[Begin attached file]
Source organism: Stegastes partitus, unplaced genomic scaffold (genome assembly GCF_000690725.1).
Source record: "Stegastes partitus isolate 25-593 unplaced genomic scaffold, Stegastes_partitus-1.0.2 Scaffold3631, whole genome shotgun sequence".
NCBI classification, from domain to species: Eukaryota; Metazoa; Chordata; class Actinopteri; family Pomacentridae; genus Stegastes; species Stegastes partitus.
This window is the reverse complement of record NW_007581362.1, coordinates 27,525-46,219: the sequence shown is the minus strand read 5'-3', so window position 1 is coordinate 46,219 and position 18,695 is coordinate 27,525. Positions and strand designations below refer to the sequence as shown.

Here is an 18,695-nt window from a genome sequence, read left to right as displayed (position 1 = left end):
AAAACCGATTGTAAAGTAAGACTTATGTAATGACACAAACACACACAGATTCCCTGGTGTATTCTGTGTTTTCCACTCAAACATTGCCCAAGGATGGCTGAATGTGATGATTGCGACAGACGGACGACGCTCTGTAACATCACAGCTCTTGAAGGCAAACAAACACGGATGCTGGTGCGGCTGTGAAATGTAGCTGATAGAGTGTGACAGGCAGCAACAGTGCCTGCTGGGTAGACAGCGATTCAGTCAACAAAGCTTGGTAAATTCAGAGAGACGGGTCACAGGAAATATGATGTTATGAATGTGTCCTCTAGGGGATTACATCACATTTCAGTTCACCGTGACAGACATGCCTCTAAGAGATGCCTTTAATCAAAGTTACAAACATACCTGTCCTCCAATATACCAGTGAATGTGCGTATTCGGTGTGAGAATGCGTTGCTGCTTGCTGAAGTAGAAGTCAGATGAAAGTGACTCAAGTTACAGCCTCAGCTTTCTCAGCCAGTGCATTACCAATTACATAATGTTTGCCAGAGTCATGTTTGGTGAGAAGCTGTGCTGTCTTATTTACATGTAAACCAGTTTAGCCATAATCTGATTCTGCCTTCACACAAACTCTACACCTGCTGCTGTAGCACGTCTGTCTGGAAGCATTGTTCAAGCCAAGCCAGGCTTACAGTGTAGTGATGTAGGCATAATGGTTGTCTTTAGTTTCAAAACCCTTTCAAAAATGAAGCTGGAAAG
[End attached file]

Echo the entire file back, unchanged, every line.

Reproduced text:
Source organism: Stegastes partitus, unplaced genomic scaffold (genome assembly GCF_000690725.1).
Source record: "Stegastes partitus isolate 25-593 unplaced genomic scaffold, Stegastes_partitus-1.0.2 Scaffold3631, whole genome shotgun sequence".
NCBI classification, from domain to species: Eukaryota; Metazoa; Chordata; class Actinopteri; family Pomacentridae; genus Stegastes; species Stegastes partitus.
This window is the reverse complement of record NW_007581362.1, coordinates 27,525-46,219: the sequence shown is the minus strand read 5'-3', so window position 1 is coordinate 46,219 and position 18,695 is coordinate 27,525. Positions and strand designations below refer to the sequence as shown.

Here is an 18,695-nt window from a genome sequence, read left to right as displayed (position 1 = left end):
AAAACCGATTGTAAAGTAAGACTTATGTAATGACACAAACACACACAGATTCCCTGGTGTATTCTGTGTTTTCCACTCAAACATTGCCCAAGGATGGCTGAATGTGATGATTGCGACAGACGGACGACGCTCTGTAACATCACAGCTCTTGAAGGCAAACAAACACGGATGCTGGTGCGGCTGTGAAATGTAGCTGATAGAGTGTGACAGGCAGCAACAGTGCCTGCTGGGTAGACAGCGATTCAGTCAACAAAGCTTGGTAAATTCAGAGAGACGGGTCACAGGAAATATGATGTTATGAATGTGTCCTCTAGGGGATTACATCACATTTCAGTTCACCGTGACAGACATGCCTCTAAGAGATGCCTTTAATCAAAGTTACAAACATACCTGTCCTCCAATATACCAGTGAATGTGCGTATTCGGTGTGAGAATGCGTTGCTGCTTGCTGAAGTAGAAGTCAGATGAAAGTGACTCAAGTTACAGCCTCAGCTTTCTCAGCCAGTGCATTACCAATTACATAATGTTTGCCAGAGTCATGTTTGGTGAGAAGCTGTGCTGTCTTATTTACATGTAAACCAGTTTAGCCATAATCTGATTCTGCCTTCACACAAACTCTACACCTGCTGCTGTAGCACGTCTGTCTGGAAGCATTGTTCAAGCCAAGCCAGGCTTACAGTGTAGTGATGTAGGCATAATGGTTGTCTTTAGTTTCAAAACCCTTTCAAAAATGAAGCTGGAAAG